Witte engine battery charger
This is a brief page about a very effective battery charger I built from an old Witte log saw engine. This type of engine is often referred to as a "stationary" gas engine, most of them were built between 1900 and 1940. Unfortunately most of them were melted down for their cast iron during World War 2. Although I am unsure, I believe this to be a 1.5 horsepower engine, and it is a good match for a Delco alternator with a 14" pulley! This motor runs full throttle at about 300 rpm. The alternator is what folks call a 1 wire alternator. It only has 1 wire to worry about! The regulator is built in and its real simple to hook up. These are often sold as retrofits for tractors, old cars, etc and should be available at most parts stores for around $50. It's rated 55 amps, and with this setup I get between 40 and 50 amps output!
Witte built this engine in the mid 1920's, specifically for use in a log saw. (see picture above!) This application explains the angled top on the water hopper. These type of motors, although very heavy have the advantage of developing reasonable horsepower at very low rpm (around 300 rpm). They also require a little more attention than the normal small engine. One must be careful to see they always have water in the hopper, oil in the oiler, and grease in the grease cups. Past that, they are reliable, quiet(with a good muffler) and lots of fun to watch. Although they are collectible, and might seem expensive, the price is reasonable when you compare them to a new engine this well built. Surprisingly, parts and support for engines of this type are real easy to find. Check out some of the links off our links page! To make a nice, slow running generator like this with a modern engine, one should look in the 8 - 10 horsepower range.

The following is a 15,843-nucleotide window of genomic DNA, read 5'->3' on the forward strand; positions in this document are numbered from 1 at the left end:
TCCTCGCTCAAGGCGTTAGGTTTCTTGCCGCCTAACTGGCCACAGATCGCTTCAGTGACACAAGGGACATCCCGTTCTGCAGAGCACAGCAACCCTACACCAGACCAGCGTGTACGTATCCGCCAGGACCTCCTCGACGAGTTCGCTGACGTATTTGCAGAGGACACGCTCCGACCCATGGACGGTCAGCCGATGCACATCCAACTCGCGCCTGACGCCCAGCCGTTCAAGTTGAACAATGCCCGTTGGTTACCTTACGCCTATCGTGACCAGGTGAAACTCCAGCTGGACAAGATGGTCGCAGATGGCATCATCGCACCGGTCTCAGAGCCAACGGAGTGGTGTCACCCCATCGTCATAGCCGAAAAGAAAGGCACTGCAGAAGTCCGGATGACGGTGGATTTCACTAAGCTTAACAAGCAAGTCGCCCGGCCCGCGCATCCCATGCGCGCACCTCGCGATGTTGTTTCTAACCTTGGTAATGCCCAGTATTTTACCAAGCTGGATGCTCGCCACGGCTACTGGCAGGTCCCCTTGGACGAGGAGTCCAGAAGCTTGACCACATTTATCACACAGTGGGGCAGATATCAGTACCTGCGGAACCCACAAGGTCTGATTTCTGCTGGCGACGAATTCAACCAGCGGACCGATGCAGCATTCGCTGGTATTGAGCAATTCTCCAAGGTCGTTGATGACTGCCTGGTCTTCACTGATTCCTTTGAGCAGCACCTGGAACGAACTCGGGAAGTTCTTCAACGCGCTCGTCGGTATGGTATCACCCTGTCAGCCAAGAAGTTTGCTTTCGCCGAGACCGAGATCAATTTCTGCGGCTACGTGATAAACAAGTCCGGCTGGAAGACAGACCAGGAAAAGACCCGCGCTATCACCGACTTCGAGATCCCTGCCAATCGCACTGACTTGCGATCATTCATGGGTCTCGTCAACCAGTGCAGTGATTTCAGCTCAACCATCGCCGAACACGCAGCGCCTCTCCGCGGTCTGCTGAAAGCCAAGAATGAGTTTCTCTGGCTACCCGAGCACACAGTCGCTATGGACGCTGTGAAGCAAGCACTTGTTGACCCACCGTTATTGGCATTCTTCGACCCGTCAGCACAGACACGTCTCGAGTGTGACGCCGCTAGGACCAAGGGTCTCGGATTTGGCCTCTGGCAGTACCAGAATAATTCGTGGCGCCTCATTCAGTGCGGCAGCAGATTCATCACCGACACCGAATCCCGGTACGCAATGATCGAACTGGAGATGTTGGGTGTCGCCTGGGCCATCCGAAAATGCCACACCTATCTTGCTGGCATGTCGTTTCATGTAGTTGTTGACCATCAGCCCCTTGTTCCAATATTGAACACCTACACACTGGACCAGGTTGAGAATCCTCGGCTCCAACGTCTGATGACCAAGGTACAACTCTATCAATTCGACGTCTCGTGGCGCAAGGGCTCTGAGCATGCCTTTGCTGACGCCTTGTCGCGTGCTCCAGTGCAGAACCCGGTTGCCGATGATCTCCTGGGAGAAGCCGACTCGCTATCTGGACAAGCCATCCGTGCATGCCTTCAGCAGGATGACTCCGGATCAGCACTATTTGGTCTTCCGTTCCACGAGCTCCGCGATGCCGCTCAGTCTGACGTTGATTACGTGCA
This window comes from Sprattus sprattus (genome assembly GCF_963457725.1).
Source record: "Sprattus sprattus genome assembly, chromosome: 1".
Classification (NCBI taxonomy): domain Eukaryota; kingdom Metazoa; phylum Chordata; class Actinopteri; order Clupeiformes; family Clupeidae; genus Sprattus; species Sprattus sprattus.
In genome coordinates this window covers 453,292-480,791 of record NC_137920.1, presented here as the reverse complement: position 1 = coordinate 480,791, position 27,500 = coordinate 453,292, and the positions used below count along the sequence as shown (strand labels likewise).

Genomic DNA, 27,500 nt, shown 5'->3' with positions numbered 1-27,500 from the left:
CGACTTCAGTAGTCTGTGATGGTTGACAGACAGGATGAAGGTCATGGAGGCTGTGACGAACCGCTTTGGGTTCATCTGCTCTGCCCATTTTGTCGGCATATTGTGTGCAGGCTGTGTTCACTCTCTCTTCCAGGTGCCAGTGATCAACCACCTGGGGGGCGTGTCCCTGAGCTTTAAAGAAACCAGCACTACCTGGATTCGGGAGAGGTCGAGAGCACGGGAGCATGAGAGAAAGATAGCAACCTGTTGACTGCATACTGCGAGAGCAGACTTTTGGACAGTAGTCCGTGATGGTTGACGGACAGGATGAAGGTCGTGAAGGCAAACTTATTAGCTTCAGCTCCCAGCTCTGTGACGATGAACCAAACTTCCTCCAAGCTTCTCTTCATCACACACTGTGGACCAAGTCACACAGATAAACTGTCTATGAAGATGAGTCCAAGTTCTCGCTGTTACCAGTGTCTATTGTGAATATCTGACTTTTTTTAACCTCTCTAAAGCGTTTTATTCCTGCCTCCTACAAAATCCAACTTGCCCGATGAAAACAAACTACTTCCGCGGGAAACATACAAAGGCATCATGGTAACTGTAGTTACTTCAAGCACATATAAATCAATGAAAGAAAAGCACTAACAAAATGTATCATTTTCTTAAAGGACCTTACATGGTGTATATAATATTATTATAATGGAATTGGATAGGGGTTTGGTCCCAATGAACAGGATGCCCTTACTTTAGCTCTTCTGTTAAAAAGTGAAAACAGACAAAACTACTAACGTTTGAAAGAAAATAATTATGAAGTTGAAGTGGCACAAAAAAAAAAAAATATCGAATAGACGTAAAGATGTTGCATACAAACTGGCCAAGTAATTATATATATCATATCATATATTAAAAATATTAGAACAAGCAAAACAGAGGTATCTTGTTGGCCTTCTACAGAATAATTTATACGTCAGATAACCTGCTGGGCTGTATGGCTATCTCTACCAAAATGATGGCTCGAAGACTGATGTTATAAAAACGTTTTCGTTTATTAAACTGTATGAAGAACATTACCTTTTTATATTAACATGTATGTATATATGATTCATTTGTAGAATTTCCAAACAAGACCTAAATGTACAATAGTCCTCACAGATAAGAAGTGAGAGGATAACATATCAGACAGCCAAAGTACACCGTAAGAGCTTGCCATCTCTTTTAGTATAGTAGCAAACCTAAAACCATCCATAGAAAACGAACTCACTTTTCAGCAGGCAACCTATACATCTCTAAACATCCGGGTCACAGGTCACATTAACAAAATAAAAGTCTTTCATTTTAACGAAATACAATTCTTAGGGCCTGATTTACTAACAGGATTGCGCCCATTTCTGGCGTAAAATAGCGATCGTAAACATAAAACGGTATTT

Since building this generator, I have not used my 120VAC generator. This is capable of putting 600 watts, into my batteries, which is adequate to make up quickly for large loads off my inverter. I'll admit, it's a little work in the morning to start it, but once started it can run for many hours with no maintenance short of adding water. It seems to use about a gallon of fuel every 4 hours, not bad in my opinion...a LOT better than my old Honda generator (which quit after two years) which pounded itself to death charging batteries with a battery charger. Although antique engines may not be everybody's preference, a good slow running charger like this should be an important part of any "off the grid" battery powered system. Something like this, a good battery bank, and a strong inverter can go a long ways!